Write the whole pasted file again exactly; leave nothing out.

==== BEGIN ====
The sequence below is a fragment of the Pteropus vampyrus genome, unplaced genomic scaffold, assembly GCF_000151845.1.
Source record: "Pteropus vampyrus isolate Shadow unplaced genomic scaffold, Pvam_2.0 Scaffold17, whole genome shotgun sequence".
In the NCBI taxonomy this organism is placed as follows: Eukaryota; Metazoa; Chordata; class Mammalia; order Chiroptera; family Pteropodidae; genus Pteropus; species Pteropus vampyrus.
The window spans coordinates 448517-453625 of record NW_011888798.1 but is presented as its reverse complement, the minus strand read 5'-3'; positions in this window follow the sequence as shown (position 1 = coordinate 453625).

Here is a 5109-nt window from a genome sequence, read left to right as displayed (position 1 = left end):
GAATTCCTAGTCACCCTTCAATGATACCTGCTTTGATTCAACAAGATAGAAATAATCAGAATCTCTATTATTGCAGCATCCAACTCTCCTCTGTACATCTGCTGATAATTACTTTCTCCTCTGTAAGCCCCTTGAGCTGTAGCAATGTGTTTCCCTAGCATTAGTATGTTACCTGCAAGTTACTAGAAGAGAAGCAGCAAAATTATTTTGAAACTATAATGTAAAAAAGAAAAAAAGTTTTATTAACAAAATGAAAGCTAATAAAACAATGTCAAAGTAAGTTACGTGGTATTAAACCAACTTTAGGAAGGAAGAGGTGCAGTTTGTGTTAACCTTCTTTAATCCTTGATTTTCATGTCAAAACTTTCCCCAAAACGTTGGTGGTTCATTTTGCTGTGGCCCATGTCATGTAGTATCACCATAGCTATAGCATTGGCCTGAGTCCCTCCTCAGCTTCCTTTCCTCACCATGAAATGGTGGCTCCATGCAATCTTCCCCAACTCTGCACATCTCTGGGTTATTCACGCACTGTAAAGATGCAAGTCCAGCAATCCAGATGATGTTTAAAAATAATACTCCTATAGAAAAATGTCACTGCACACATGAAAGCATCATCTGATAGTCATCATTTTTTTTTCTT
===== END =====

The sequence below is a fragment of the Pteropus vampyrus genome, unplaced genomic scaffold, assembly GCF_000151845.1.
Source record: "Pteropus vampyrus isolate Shadow unplaced genomic scaffold, Pvam_2.0 Scaffold17, whole genome shotgun sequence".
In the NCBI taxonomy this organism is placed as follows: Eukaryota; Metazoa; Chordata; class Mammalia; order Chiroptera; family Pteropodidae; genus Pteropus; species Pteropus vampyrus.
The window spans coordinates 448517-453625 of record NW_011888798.1 but is presented as its reverse complement, the minus strand read 5'-3'; positions in this window follow the sequence as shown (position 1 = coordinate 453625).

Here is a 5109-nt window from a genome sequence, read left to right as displayed (position 1 = left end):
GAATTCCTAGTCACCCTTCAATGATACCTGCTTTGATTCAACAAGATAGAAATAATCAGAATCTCTATTATTGCAGCATCCAACTCTCCTCTGTACATCTGCTGATAATTACTTTCTCCTCTGTAAGCCCCTTGAGCTGTAGCAATGTGTTTCCCTAGCATTAGTATGTTACCTGCAAGTTACTAGAAGAGAAGCAGCAAAATTATTTTGAAACTATAATGTAAAAAAGAAAAAAAGTTTTATTAACAAAATGAAAGCTAATAAAACAATGTCAAAGTAAGTTACGTGGTATTAAACCAACTTTAGGAAGGAAGAGGTGCAGTTTGTGTTAACCTTCTTTAATCCTTGATTTTCATGTCAAAACTTTCCCCAAAACGTTGGTGGTTCATTTTGCTGTGGCCCATGTCATGTAGTATCACCATAGCTATAGCATTGGCCTGAGTCCCTCCTCAGCTTCCTTTCCTCACCATGAAATGGTGGCTCCATGCAATCTTCCCCAACTCTGCACATCTCTGGGTTATTCACGCACTGTAAAGATGCAAGTCCAGCAATCCAGATGATGTTTAAAAATAATACTCCTATAGAAAAATGTCACTGCACACATGAAAGCATCATCTGATAGTCATCATTTTTTTTTCTT